Move aside, Silicon Valley: Pittsburgh actually had the fastest-growing Internet surfing population last year, according to Nielsen/NetRatings.
Also topping the list were Salt Lake City, Phoenix and Raleigh, N.C.
Growth in San Francisco, Seattle and New York, which have some of the largest numbers of home Internet users total, is leveling off because those markets are more saturated relative to other metropolitan areas, said Jarvis Mack, a senior media analyst at Nielsen/NetRatings.
"Now we're starting to see other urban centers catch up," Mack said.
The number of home Internet users in the San Francisco Bay Area actually fell 8 percent last year to 2.8 million. The exodus of dot-commers who were laid off is the most likely cause of the drop, Mack said.
Neighboring Los Angeles may have absorbed some of the Internet surfing contingent from the Bay Area, Mack said. It is second only to New York City in total number of people using the Net from home, counting 5.7 million, up 10.5 percent from a year ago.
Mack attributed the expanding Internet surfing population in Phoenix, also one of the fastest-growing cities in the nation, to a larger number of retirees using the Internet. The Winter Olympics, which will be covered extensively online, may be fueling demand for Internet access in Salt Lake City, he said.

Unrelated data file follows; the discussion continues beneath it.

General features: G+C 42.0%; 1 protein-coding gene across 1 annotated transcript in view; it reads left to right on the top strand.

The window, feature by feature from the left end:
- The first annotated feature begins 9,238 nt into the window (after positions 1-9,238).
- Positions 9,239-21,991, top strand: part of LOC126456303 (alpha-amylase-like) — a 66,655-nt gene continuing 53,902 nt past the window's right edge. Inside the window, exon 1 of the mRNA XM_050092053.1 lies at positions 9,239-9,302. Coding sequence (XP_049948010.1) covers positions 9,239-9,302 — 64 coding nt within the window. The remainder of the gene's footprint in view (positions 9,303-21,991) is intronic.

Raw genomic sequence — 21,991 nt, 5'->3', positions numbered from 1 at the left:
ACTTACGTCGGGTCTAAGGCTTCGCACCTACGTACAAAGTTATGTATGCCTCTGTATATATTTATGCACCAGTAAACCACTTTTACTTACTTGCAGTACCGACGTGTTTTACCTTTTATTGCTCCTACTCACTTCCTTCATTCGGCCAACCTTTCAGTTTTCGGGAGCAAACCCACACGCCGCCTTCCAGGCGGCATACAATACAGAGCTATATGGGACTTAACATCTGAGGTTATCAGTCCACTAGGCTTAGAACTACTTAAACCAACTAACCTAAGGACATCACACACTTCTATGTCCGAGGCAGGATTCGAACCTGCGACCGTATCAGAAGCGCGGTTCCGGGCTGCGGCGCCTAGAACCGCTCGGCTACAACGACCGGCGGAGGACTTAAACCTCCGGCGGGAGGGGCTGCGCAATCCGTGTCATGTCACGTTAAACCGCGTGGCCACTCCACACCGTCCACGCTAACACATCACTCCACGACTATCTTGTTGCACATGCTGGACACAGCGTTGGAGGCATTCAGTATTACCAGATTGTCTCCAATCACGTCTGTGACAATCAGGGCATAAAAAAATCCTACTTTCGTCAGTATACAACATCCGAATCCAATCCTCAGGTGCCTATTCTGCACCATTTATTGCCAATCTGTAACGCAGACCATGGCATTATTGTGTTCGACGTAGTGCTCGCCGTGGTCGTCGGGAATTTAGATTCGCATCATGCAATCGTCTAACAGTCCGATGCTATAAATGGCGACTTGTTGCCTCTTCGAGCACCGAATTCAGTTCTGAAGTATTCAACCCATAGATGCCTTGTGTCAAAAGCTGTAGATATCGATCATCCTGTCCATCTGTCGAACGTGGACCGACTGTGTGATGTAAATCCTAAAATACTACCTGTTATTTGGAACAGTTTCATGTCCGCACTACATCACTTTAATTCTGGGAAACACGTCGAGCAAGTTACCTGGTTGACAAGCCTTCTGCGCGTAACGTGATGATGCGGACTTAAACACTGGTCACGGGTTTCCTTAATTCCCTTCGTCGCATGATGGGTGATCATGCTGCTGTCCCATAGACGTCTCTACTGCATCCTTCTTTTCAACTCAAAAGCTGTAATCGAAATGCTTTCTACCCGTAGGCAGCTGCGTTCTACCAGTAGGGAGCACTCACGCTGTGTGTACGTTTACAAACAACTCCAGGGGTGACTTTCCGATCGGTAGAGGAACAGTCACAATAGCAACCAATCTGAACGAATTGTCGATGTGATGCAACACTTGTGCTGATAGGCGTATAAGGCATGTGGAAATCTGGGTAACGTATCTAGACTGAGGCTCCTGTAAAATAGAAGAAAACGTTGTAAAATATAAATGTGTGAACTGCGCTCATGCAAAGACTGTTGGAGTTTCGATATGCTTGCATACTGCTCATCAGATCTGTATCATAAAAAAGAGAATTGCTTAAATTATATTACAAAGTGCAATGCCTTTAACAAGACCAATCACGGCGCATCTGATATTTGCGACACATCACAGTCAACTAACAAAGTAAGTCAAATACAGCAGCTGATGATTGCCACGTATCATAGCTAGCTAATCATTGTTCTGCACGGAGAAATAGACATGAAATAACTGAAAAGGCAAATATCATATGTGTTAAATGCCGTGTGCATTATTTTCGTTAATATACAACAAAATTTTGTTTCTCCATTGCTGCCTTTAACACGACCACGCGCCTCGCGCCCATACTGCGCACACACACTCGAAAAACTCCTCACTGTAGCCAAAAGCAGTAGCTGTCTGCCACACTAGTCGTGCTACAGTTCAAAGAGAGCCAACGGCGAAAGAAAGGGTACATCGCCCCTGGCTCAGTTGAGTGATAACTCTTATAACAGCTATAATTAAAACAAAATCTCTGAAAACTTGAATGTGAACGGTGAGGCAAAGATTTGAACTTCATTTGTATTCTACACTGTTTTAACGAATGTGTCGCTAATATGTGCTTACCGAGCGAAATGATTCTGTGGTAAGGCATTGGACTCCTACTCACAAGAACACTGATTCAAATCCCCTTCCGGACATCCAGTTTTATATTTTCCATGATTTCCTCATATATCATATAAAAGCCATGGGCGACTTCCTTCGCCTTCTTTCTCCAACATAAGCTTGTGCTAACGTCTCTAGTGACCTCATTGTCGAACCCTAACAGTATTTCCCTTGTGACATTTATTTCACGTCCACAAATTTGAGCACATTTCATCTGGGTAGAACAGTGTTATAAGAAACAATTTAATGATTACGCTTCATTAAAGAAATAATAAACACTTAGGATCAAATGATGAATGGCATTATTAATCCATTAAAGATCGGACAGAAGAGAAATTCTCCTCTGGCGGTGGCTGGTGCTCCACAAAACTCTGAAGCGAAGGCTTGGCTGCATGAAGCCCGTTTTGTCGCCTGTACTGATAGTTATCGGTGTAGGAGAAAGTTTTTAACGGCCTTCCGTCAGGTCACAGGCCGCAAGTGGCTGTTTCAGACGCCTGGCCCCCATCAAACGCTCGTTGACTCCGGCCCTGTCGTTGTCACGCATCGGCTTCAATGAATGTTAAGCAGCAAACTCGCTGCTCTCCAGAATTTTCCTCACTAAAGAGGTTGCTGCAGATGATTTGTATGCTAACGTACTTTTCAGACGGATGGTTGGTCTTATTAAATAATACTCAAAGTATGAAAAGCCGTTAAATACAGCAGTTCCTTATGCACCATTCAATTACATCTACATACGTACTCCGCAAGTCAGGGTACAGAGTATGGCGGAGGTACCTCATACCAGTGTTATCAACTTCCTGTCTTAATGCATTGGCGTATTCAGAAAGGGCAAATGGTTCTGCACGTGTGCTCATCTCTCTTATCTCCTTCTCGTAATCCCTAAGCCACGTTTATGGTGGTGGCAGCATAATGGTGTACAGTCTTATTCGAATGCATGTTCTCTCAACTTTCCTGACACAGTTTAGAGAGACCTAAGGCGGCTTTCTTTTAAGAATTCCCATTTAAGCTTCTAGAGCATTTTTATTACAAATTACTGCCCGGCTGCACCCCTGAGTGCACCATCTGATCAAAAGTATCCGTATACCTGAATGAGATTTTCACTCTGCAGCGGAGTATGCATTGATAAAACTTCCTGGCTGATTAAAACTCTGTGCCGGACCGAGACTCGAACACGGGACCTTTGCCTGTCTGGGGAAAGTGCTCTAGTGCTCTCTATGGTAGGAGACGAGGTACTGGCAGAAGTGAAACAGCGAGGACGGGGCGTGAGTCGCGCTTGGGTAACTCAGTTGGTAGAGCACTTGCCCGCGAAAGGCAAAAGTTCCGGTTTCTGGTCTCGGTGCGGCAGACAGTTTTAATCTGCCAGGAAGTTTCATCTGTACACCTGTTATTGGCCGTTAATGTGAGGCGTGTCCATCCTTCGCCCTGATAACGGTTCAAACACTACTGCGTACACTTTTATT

The total U.S. Internet population rose 6 percent last year, to 104.8 million, according to Nielsen/NetRatings. The rate of expansion has slowed compared with the late '90s, said Mack, when the Internet boom and a proliferation of free Internet service providers drove double-digit growth.
Though free Internet access has largely disappeared along with the dot-com bubble, Mack believes a few areas remain ripe for rising numbers of Internet customers, particularly Midwest cities like Cincinnati and St. Louis.
Nielsen/NetRatings conducted its study through interviews with 68,000 home Internet users across the country.